also, i've heard talk (and i plan to research further to find out if there's any truth to this) that at some point the air vest will be enough. anyone know anything about that?

coming on monday: my horses have their say.

best
jj

WorthTheWait95
Nov. 13, 2010, 10:47 PM
Interesting discussion. I've owned a few horses I probably would have had a bit more confidence on with a vest in place but it never crossed my mind to be honest. I'm not sure I've ever seen anyone wear one in person before aside from the riders at Rolex. Are vests like helmets in terms of needing to be replaced after each fall/after certain number of years? I'd assume so but never really thought about it...

Kementari
Nov. 13, 2010, 11:30 PM
I also an eventer, and I wear my CO every ride, and have for the past couple of years. I already owned it for cross country, and when I thought about it I couldn't come up with a single good reason NOT to wear it - and so I do. Since most of the falls I've had in my life happened doing flatwork, not jumping (doubtless because I spend a much bigger percentage of my time on flatwork than on jumping), it really makes a good deal of sense.

I haven't yet decided whether or not to wear a vest in competition in dressage (I haven't competed recently due to time/money constraints, so the issue hasn't come up for me yet). Ideally, I would like to get a second vest in black to blend with my coat, which I think would present a better picture and be less distracting than my green one. Actually, I wonder if I can get just the cover from CO (since they are removable); I think I will email and find out!

I do not wear or own an air vest, due to the reasons cited by asterix. I'd like to see some real research done on them, first.

I would like to get an Exo, but haven't had the money yet!

Oh, and vests do not need to be replaced every fall, because they are made of a different kind of foam than helmets and are not damaged in a fall. General agreement seems to be that it's a decent idea to replace them ever so often, but I haven't seen specific manufacturers' recommendations on the subject. If nothing else, design progresses, so your state-of-the-art vest from 1995 is not going to meet 2010 standards.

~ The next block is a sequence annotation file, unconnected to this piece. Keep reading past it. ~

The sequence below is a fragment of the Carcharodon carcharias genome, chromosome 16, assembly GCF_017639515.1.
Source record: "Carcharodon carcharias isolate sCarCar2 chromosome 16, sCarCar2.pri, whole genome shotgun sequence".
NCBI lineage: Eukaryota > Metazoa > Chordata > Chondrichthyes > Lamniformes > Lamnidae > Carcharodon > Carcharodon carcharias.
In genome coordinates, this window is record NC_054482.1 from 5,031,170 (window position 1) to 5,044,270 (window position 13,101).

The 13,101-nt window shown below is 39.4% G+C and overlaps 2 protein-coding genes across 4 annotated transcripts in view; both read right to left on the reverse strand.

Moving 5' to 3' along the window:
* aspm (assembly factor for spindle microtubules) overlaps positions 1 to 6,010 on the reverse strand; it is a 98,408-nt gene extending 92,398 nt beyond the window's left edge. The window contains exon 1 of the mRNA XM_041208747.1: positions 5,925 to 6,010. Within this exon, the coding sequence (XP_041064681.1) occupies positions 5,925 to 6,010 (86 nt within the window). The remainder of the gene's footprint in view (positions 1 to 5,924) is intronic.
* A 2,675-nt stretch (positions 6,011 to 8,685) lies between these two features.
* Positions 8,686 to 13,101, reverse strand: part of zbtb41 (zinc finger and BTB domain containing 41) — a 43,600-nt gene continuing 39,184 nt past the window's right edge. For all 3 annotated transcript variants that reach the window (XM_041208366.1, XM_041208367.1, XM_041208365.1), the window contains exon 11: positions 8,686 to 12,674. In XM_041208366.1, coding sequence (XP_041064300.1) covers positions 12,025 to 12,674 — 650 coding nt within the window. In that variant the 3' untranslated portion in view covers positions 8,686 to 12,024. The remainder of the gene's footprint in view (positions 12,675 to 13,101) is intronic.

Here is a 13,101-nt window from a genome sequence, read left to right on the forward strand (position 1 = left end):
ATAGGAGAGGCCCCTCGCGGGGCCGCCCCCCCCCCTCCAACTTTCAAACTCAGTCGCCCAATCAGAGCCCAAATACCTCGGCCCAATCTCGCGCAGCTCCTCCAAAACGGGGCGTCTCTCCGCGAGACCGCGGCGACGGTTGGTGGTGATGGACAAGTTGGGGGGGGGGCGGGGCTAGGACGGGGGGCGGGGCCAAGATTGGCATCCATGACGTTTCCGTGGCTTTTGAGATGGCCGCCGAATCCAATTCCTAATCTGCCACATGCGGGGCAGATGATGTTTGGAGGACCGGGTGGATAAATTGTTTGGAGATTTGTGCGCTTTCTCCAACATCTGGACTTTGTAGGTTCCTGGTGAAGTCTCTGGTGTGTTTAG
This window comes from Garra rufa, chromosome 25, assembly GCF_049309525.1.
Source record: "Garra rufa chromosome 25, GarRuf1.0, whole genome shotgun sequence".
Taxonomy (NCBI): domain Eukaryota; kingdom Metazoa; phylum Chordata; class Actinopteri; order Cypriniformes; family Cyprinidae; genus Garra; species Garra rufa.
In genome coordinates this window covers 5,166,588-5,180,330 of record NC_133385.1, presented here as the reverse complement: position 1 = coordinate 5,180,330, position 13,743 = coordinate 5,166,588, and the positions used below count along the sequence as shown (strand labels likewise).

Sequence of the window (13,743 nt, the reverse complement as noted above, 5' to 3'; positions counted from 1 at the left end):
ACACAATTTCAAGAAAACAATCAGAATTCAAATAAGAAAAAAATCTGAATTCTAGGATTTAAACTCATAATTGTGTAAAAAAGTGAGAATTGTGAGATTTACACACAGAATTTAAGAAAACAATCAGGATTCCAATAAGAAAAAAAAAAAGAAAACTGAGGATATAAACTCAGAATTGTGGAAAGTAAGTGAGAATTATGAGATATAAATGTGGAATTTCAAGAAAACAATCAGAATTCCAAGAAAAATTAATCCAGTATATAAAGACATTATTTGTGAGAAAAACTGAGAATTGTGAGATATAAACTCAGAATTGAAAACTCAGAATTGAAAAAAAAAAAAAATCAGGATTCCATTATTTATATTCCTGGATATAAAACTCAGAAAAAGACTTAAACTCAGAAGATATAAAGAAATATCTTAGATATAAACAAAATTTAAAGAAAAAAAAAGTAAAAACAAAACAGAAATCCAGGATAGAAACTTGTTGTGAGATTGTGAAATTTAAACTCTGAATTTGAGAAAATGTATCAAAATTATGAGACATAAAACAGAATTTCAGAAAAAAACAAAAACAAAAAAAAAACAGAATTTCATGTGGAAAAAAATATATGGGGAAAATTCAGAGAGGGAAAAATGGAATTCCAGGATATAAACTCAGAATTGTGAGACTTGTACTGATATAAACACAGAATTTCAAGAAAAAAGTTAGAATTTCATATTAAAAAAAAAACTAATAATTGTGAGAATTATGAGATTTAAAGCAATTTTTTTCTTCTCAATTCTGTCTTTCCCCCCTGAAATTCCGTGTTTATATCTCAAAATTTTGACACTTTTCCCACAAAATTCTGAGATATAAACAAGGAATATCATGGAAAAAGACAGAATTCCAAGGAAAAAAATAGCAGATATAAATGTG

RAyers
Nov. 14, 2010, 12:38 AM
... Are vests like helmets in terms of needing to be replaced after each fall/after certain number of years? I'd assume so but never really thought about it...

No. Air vests deflate and then you put a new CO2 canister in place. Vests such as the CO, RP and Tipperary all keep their shape but will degrade over time. Other vests such as the EXO will never degrade as they contain a magnesium body cage (the only vest test to prevent a crushing blow from a horse landing on you).

A side note, air vests are still not allowed in the racing industry as it requires you to be attached to the horse. In so doing there is the risk of having your fall trajectory altered so you may not clear a falling animal.

Ironically, the last time I wore a vest the horse landed on my ankle and broke it.

Reed

MHM
Nov. 14, 2010, 12:53 AM
Ironically, the last time I wore a vest the horse landed on my ankle and broke it.

Stupid horses! Sometimes they just won't get with the program. :lol: Sorry about your ankle.

OP, sent you a PM.

jody jaffe
Nov. 14, 2010, 09:27 AM
Stupid horses! Sometimes they just won't get with the program. :lol: Sorry about your ankle.

OP, sent you a PM.

you needed an air boot, i needed an air helmet.:)

i've often wondered if the helmet technology will progress in unexpected ways, ie an air helmet.

if some clever engineer could design a viable helmet with air bags, think of the lives it would save, not only in the horse world (where according to the CDC, riding is the number one cause of head injuries among ALL sports), but for our soldiers. the number of vets whose lives have been taken or destroyed from blasts to the head grows each day.